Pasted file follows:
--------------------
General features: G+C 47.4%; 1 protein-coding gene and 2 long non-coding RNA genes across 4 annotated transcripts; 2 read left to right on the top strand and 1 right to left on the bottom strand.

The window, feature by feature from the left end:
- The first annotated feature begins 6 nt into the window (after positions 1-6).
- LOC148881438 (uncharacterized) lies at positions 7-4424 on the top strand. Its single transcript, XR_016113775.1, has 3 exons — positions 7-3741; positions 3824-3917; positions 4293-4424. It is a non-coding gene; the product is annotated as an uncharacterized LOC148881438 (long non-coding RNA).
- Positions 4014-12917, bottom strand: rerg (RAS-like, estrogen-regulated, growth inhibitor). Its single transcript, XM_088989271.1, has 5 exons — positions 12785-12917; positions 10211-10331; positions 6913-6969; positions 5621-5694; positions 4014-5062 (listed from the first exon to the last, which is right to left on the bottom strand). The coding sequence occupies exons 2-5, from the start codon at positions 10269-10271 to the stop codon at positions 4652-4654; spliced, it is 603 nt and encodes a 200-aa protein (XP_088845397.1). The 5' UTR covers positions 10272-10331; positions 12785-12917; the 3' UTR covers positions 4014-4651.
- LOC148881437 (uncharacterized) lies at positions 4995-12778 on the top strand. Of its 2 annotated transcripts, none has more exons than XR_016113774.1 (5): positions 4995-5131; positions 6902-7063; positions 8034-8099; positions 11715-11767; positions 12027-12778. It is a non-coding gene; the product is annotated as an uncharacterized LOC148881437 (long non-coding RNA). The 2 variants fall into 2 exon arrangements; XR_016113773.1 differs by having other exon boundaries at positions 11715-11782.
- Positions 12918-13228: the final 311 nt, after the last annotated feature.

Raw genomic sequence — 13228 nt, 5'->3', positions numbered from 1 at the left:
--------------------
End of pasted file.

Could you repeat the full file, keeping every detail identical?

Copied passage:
General features: G+C 47.4%; 1 protein-coding gene and 2 long non-coding RNA genes across 4 annotated transcripts; 2 read left to right on the top strand and 1 right to left on the bottom strand.

The window, feature by feature from the left end:
- The first annotated feature begins 6 nt into the window (after positions 1-6).
- LOC148881438 (uncharacterized) lies at positions 7-4424 on the top strand. Its single transcript, XR_016113775.1, has 3 exons — positions 7-3741; positions 3824-3917; positions 4293-4424. It is a non-coding gene; the product is annotated as an uncharacterized LOC148881438 (long non-coding RNA).
- Positions 4014-12917, bottom strand: rerg (RAS-like, estrogen-regulated, growth inhibitor). Its single transcript, XM_088989271.1, has 5 exons — positions 12785-12917; positions 10211-10331; positions 6913-6969; positions 5621-5694; positions 4014-5062 (listed from the first exon to the last, which is right to left on the bottom strand). The coding sequence occupies exons 2-5, from the start codon at positions 10269-10271 to the stop codon at positions 4652-4654; spliced, it is 603 nt and encodes a 200-aa protein (XP_088845397.1). The 5' UTR covers positions 10272-10331; positions 12785-12917; the 3' UTR covers positions 4014-4651.
- LOC148881437 (uncharacterized) lies at positions 4995-12778 on the top strand. Of its 2 annotated transcripts, none has more exons than XR_016113774.1 (5): positions 4995-5131; positions 6902-7063; positions 8034-8099; positions 11715-11767; positions 12027-12778. It is a non-coding gene; the product is annotated as an uncharacterized LOC148881437 (long non-coding RNA). The 2 variants fall into 2 exon arrangements; XR_016113773.1 differs by having other exon boundaries at positions 11715-11782.
- Positions 12918-13228: the final 311 nt, after the last annotated feature.

Raw genomic sequence — 13228 nt, 5'->3', positions numbered from 1 at the left: